- We’ve got another exciting collection of new technology developments for you! This month, the curation includes new mushroom uses, quantum magnets, and using cement, carbon and water to store energy.
Improved quantum computing could help sustainable materials.
NanoLEDs can now be grown on microchips.
Graphite can be ‘pushed’ to act like 2D graphene.
Data mining reveals fungi that could produce useful molecules for humans.
New device produces hydrogen gas from sunlight more efficiently than ever before.
Early step towards eliminating forever chemicals from the environment.
Quantum magnets could radically improve future electronics.
In the future electronics could generate their own power through changes in matter states.
New method could produce batteries more efficiently.
Cement and carbon combined with water can be used to store energy.
- The July 2023 NOAA Global Climate Report has been released and the trends for the month are, to be honest, a bit scary. The July 2023 average global surface temperature ranked the highest on record since 1850. Many countries, including the Caribbean, South America, Peru, and Tasmania experienced their warmest July on record. South America experienced its highest monthly temperature anomaly (nearly +4 degrees Fahrenheit) of any month ever recorded. For the fourth consecutive month, global ocean surface temperatures set a record high. In fact, the waters were so warm they set a monthly sea temperature anomaly record (+1.78 degrees Fahrenheit).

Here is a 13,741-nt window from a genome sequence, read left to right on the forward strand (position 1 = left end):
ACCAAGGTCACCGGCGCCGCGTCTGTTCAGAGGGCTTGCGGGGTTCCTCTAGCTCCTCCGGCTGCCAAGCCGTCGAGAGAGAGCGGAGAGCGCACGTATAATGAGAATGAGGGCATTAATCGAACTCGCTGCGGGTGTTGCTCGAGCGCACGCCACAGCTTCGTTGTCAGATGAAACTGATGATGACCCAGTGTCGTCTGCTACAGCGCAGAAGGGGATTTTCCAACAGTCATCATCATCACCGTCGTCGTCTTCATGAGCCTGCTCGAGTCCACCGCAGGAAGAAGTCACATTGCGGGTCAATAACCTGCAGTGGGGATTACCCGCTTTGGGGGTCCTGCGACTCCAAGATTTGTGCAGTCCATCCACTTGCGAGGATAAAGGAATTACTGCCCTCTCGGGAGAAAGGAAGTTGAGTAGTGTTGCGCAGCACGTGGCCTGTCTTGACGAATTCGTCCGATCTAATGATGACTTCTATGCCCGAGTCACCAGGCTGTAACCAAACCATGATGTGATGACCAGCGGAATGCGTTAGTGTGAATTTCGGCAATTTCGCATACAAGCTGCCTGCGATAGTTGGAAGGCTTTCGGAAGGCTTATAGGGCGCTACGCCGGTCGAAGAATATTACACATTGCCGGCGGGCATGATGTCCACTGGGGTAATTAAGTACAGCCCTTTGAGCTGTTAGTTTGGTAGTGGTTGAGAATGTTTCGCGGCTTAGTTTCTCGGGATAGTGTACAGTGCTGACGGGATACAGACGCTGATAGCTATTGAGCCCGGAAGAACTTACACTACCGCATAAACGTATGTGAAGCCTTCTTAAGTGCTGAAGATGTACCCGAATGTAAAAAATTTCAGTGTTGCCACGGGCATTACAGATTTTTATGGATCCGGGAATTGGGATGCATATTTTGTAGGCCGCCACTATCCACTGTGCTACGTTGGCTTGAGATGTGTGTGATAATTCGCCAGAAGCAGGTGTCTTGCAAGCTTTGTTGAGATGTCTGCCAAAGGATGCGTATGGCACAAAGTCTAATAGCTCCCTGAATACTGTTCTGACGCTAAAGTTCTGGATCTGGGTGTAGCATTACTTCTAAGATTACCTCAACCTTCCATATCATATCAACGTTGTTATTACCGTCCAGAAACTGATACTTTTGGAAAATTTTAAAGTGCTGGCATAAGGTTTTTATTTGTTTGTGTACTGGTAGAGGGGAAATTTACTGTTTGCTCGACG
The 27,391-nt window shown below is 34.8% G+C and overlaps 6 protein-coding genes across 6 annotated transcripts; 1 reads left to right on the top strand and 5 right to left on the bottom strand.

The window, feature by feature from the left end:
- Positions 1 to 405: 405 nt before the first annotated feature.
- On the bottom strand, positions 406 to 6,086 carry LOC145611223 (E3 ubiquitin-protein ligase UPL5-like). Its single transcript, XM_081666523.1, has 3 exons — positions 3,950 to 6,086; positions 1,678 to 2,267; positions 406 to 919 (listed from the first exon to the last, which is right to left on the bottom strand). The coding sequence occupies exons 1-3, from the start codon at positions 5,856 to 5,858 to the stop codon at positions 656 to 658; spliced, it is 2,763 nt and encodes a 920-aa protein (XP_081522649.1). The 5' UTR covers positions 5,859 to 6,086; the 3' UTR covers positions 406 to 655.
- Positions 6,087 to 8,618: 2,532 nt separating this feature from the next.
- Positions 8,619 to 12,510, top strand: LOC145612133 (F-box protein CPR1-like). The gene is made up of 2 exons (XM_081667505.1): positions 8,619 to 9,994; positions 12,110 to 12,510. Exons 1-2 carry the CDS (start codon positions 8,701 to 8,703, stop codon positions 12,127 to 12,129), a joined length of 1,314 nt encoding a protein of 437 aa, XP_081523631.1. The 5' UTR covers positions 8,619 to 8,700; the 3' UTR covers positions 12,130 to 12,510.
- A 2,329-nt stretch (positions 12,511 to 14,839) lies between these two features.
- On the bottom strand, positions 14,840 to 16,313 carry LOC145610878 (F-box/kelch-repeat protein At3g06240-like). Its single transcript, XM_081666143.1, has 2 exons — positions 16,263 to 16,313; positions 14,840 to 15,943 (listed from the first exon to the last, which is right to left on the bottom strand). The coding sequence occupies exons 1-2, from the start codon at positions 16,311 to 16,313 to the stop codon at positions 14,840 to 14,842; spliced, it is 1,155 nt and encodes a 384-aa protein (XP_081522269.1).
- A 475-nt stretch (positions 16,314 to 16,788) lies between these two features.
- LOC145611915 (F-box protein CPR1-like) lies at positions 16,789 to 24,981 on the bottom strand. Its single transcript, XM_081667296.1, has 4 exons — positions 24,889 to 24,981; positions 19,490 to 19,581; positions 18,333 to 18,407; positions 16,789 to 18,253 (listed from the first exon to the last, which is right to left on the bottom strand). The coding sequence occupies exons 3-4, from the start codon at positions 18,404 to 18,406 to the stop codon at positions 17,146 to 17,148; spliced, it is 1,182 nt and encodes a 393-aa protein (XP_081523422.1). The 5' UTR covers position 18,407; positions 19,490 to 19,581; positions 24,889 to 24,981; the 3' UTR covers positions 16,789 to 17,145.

- Ahoy Mateys!! Did you know that September 19th is Talk Like a Pirate Day? Our piece this month is a bit different than usual, as we’re not focusing on one specific article. Rather, we’re checking out a website that’s a treasure map to a collection of interesting articles. Our Google search of the month was “Pirates and GIS”, and it led us to discover the Davey Jones’s Locker website – a real internet treasure chest. Davey Jones’s Locker was originally a physical laboratory space run by Dr. Dawn Wright (aka Deepsea Dawn) of Oregon State University from 1998 to 2013. The lab focused on marine and coastal GIS projects. Today, although the physical lab has shut down, the site remains active. It provides a plethora of intellectual booty for curious individuals, namely links to lots of different scholarly publications (both books and articles) about the oceans and GIS. We particularly enjoyed An Inspiring Journey to Map the Deepest Part of the Ocean, which was published by ArcNews in the fall of 2022. In the piece, Dr. Wright shares about her journey to the Challenger Deep – the deepest part of the Marina Trench – and how she helped collect data to create maps of these sections of the ocean. Drop anchor at Davey Jones’s Locker and get lost in the depths of marine GIS knowledge!
- Last month we checked out the online GIS resources of for New Hampshire’s third largest city, Concord. This month we should be looking at GIS resources for New Jersey’s third largest city, Paterson. However, the city lacked online GIS resources, so we’re skipping on to Rio Rancho, New Mexico’s third largest city. Rio Ranch’s GIS system is easy to navigate with a nice collection of online materials.
Rio Rancho, NM Website
Rio Rancho, NM Contacts (GIS is part of the Public Works division, general contact information is found on the right side of the page)
Rio Rancho, NM GIS App
Rio Rancho, NM NJ GIS Map Collection
Rio Rancho, NM GIS Direct Downloads